No Profits. For companies showing a loss resulting in a negative profit margin % of sales, the sustainable growth rate will not apply. In situations like this, it’s recommended that an organization use a "target profit margin" as goal or proxy.

100% Dividend Payout. If a firm pays out all its dividends, the dividend payout ratio will be 100% causing the sustainable growth rate to be zero. Again, the actual growth rate will have little meaning but an analyst can substitute various payout rates less than 100% to show what potential SGRs might be.

Negative Equity. In some cases, firm may have accumulated deficits that create a negative equity situation on the balance sheet. As can be seen in the formula, this will result in a situation where the SGR is not applicable. One way to address this is to develop a ‘target Leverage ratio’ to show what the SGR could be.

Extreme Leverage. In situations where the firm has an extreme Leverage ratio (very high debt in relation to the equity base), the SGR may result in extreme numbers. First, an analyst should examine if the debt is in fact debt. There may be situations, especially with small companies, where loans or other debt instruments are in fact equity (no interest is paid, no principal has been paid, etc.). In this case, the analyst should reclassify the debt as equity. If there is simply a case of overleverage and the company is in a profitable state, an SGR can be calculated but caution should be used in interpreting the result. Again, more realistic SGRs can be shown with less onerous leverage positions.

Extreme Low Asset Bases. In many service companies, there may be a very low total asset base in relation to sales. As a result, profitable companies with such a base will generate astronomical SGRs. Any interpretation should be careful and only compared within the company and/or within the same industry.

Constant Cost and Asset Functions. The ratio’s variables are assumed constant under a static financial policy as of a particular point in time. For instance, the formula assumes a constant cost function, and not a step function as might occur in manufacturing as an example, if a new facility needs to be built for expansion.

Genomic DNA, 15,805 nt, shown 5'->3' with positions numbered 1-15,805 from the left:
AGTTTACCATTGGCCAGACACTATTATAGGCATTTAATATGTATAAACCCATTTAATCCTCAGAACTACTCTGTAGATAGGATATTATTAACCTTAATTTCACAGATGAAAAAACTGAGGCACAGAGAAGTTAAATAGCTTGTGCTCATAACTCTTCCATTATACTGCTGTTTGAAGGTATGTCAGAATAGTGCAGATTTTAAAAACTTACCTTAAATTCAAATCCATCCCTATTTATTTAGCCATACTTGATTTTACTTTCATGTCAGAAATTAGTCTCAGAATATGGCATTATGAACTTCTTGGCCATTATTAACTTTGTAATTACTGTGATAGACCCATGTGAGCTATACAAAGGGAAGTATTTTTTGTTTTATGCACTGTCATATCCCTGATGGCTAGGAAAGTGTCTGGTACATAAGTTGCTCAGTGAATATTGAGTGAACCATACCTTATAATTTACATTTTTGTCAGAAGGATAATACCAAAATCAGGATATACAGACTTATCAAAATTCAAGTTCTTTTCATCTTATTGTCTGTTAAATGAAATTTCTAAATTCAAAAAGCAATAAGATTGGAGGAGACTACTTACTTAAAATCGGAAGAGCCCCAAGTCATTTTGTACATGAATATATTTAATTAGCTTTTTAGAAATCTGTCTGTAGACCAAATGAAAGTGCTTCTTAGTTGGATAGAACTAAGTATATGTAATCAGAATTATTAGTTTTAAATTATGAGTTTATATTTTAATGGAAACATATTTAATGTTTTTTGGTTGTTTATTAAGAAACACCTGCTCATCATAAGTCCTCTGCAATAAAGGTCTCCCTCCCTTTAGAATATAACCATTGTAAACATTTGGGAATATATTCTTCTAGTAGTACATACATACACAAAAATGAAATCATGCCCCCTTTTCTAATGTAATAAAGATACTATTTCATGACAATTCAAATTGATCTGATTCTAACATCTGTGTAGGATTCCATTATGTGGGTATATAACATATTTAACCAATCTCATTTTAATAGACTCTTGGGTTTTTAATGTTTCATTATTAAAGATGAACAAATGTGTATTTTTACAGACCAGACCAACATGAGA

The Sustainable Growth Rate is a simple but effective tool for gauging how fast a company can grow its sales based on its profitability, earnings retention, financial structure and asset management. It provides management with a guide to benchmark its growth objectives with the reality of the firm’s financial performance and capital structure. As a result, owners/management can develop their plans, ascertain the sustainable growth, and then either adjust their plans or take action regarding their financial strategies to provide for more growth potential.  

Appendix A: Alternative Sustainable Growth Rate

Most accounting and finance professionals will recall a more traditional Sustainable Growth Rate that is derived from the Return on Equity, which is slightly different from the Higgin’s SGR formula. The original SGR formula is calculated as follows:

ROE = Net Earnings/Total Equity

ROE = (Net Earnings/Assets) x (Assets/Equity)

ROE = (Net Earnings/Sales) x (Sales/Assets) x (Assets/Equity)

If apply the Retention Rate of earnings (1- Dividend Payout Rate) to the ROE equation, you then have SGR.

SGR = (Net Earnings/Sales) x (Retention Rate) x (Sales/Assets) x (Assets/Equity)

If one applies Example 1 to this formula (no Dividends paid):


SGR      = ($100/$2,000) x (1.00) x ($2,000/$2,000) x ($2,000/$1,000)

            = (.05) x (1.00) x (1.00) x (2.00)

            = (.05) x (2.00) = 10% using the alternative method.


Using the Higgins Model, SGR was calculated as 11.1%, vs. 10% using this alternative model. The reason for this is that alternative model in this example uses end of the year equity balance ($1000) so the Sustainable Growth Rate using the alternative is actually calculating it for the past year at the end of the year or estimating for 2016.

If one subtracts the increase in Equity during 2015 ($100) from End of the year Equity ($1,000 - $100) you can easily calculate Equity at the beginning of 2015 or $900. If the $900 beginning of the year equity is substituted into the alternative model, the SGR is:

SGR using Beg of Year Equity   = (.05) x (1.00) x (1.00) x ($2,000/$900)

                                                = (.05) x (2.22)

                                                = .111 or 11.1%, same as original Higgins Model.


Higgins, R. A., (1977). How Much Growth Can a Firm Afford? Financial Management, p.8 – 17.